This gathering offers some of the Australian author’s familiar themes and writing that is eccentric, thought-provoking, and maddening.
Despite the “Short Fiction” in the title, one of the pieces runs 106 pages, and two are also included in a 2005 collection of the author’s essays. Then again, Murnane (The Plains, 2017, etc.) often blurs fact and fiction. Among the collection’s almost conventional stories, “When the Mice Failed to Arrive” has hints of pedophilia and sadism as a teacher reckons with an aborted school project. “The Only Adam” describes a howling and mating ritual among eighth-graders. The title story/essay contains many of the essential Murnanesque elements. The image of two adjacent bodies of water in Melbourne sends the narrator riffing on mustaches, places, and family in an exercise similar to the “chain of thoughts” approach in Border Districts. Such rumination, along with autobiographical details, a love of books, an obsessive geographical precision, and a seeming deafness to word echoes, will characterize most of the remaining fiction: “As a child I could never be contented in a place unless I knew the names of the places surrounding that place.” The Tao of Murnane is sometimes amusing, as in “The Interior of Gaaldine,” in which a writer attending a literary event in Tasmania is asked for his thoughts on a 2,000-page manuscript that contains “a detailed chronicle of horse-racing” in an imaginary island nation. It can also be tiresome, with a style that sounds like a government report written by a bureaucrat with mild Asperger’s. The forced flatness is starkly evident when Murnane now and then slips in something like: “the saturnine men sipping their murky plum liqueurs while sunset reddened the Carpathian peaks above them.”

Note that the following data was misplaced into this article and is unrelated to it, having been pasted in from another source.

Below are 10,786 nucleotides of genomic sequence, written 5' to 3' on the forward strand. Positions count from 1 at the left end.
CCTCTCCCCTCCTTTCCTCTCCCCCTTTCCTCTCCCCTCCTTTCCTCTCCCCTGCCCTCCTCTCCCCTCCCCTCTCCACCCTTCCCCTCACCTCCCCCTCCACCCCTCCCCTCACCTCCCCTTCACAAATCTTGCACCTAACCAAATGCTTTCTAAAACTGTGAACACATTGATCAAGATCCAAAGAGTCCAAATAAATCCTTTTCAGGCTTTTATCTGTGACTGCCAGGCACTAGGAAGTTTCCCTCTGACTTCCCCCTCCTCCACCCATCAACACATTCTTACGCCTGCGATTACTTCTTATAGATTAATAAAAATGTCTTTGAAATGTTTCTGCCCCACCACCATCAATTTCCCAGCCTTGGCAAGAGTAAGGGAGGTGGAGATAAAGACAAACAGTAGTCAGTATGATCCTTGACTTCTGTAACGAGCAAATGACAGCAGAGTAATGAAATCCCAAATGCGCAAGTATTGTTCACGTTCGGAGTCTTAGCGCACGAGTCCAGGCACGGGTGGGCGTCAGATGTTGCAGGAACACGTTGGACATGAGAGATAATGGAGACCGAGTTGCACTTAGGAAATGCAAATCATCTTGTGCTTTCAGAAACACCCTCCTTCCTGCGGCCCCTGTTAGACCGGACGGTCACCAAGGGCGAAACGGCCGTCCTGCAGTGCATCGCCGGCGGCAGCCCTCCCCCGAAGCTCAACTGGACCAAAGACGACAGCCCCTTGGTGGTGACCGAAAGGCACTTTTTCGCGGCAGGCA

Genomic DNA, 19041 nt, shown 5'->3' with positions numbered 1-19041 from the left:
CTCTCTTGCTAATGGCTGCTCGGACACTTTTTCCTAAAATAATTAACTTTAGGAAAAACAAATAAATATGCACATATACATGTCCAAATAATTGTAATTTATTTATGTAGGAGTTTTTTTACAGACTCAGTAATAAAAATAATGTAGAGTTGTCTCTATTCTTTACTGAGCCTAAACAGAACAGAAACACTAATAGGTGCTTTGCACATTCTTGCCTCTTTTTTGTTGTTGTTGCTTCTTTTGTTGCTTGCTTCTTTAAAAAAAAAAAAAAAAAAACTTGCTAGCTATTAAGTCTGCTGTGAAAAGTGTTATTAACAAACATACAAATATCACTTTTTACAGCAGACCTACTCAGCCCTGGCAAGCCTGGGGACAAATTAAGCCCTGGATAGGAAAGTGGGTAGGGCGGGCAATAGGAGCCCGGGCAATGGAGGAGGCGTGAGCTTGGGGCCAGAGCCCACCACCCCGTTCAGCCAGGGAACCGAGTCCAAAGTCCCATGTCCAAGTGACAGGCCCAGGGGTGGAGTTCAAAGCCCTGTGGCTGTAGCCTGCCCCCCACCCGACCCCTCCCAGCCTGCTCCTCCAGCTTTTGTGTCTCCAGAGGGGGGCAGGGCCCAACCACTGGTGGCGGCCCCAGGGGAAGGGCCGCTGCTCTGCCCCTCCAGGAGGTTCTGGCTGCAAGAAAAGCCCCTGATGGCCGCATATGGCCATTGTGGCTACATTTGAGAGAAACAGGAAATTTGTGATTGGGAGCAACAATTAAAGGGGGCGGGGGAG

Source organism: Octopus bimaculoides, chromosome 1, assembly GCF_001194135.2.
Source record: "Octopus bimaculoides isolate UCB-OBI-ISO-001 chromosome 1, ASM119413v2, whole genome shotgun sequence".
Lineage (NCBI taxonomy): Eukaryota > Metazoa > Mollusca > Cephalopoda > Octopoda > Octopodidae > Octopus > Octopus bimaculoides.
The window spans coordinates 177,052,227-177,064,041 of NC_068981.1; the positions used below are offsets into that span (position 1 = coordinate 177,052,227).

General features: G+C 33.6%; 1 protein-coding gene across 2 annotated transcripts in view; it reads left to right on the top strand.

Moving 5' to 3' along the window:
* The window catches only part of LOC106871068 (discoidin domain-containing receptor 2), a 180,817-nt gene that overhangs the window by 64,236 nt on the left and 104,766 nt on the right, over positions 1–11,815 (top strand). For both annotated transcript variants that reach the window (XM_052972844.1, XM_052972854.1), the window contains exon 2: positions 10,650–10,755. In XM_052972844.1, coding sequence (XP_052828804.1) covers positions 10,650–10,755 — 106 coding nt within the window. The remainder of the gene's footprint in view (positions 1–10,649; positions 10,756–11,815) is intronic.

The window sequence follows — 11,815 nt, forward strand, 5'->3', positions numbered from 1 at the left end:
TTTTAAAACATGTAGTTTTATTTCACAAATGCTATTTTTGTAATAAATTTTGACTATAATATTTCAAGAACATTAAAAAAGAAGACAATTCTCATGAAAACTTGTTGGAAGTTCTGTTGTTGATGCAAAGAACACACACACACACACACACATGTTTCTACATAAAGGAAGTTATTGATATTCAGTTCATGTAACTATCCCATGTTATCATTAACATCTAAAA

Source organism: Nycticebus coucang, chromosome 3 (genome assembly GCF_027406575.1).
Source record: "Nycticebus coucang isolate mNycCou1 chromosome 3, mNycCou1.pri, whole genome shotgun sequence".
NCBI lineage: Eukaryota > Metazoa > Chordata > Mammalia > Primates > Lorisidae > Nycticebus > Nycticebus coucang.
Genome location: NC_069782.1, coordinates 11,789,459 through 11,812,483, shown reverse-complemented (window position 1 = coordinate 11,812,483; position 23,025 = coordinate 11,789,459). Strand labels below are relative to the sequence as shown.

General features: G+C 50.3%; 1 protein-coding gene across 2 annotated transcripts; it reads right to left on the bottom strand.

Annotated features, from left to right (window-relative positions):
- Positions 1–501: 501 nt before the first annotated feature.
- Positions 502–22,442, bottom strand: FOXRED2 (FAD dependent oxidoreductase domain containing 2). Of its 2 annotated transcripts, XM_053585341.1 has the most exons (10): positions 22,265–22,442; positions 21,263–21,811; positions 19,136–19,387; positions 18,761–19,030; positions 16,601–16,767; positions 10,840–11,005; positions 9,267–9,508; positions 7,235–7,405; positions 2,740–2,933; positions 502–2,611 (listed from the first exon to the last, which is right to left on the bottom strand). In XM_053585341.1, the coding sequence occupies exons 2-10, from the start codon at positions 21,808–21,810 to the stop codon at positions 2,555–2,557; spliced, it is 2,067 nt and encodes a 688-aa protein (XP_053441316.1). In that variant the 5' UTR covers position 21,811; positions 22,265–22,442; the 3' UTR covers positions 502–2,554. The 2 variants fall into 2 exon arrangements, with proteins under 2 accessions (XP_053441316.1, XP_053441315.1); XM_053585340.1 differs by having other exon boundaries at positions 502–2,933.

There are undoubtedly serious intentions here, and certainly some metafictional fun, but the style is too often dreary, the point elusive, the effect irksome and disappointing.